Patients eligible for inclusion had a witnessed, nontraumatic, normothermic cardiac arrest. Sufficient circulatory function on admission after primary successful resuscitation was obligatory. Patients with any first electrocardiogram-recorded arrest rhythm and any presumed etiology of cardiac arrest were eligible, except patients with asphyxial arrest caused by airway obstruction, water submersion, or preceding respiratory symptoms.
Vienna, the city where the study was performed, has a population of about 1.6 million, spread over an area of approximately 400 km2. Courses in basic life support are compulsory for taxi drivers, policemen, and medical professionals applying for a driver’s license. Approximately 16,000 people (1% of the population) receive basic life support training in Vienna every year. Emergency medical technicians are not permitted to perform advanced cardiac life support procedures. The ambulances are dispatched as a single tier. Patients with cardiac arrest are either successfully resuscitated and brought to hospital or declared dead by the emergency physician and left at the scene. Treatment in the field, as well as in the hospital, was performed according to the American Heart Association guidelines for basic and advanced cardiac life support and postresuscitation care. At the hospital, all patients received standard intensive care treatment.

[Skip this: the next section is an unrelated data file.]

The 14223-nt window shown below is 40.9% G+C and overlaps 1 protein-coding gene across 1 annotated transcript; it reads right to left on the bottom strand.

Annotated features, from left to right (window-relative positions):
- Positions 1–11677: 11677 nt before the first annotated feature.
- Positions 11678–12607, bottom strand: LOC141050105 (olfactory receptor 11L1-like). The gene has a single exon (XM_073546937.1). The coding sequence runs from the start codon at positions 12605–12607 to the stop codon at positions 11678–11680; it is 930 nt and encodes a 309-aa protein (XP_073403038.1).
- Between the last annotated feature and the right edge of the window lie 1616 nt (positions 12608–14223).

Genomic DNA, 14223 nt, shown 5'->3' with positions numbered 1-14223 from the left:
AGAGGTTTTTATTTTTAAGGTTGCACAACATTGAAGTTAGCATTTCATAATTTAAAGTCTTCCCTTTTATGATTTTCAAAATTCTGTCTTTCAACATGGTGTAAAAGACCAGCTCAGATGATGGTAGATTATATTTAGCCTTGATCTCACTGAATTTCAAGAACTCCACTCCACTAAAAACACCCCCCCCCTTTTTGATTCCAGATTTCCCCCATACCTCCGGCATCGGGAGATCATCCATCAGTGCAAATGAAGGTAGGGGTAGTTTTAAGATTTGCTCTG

Cardiac arrest was defined as the absence of both spontaneous respiration and palpable pulses. Return of spontaneous circulation was defined as return of palpable arterial pulse (11). Acute care consisted of basic and advanced cardiac life support performed by the ambulance service or in-hospital emergency nursing staff and physicians according to standard protocol (12). The interval from the time of collapse (the presumed time of cardiac arrest) to basic life support was defined as the “no-flow duration,” and the interval from the beginning of life support until the return of spontaneous circulation was called the “low-flow duration.”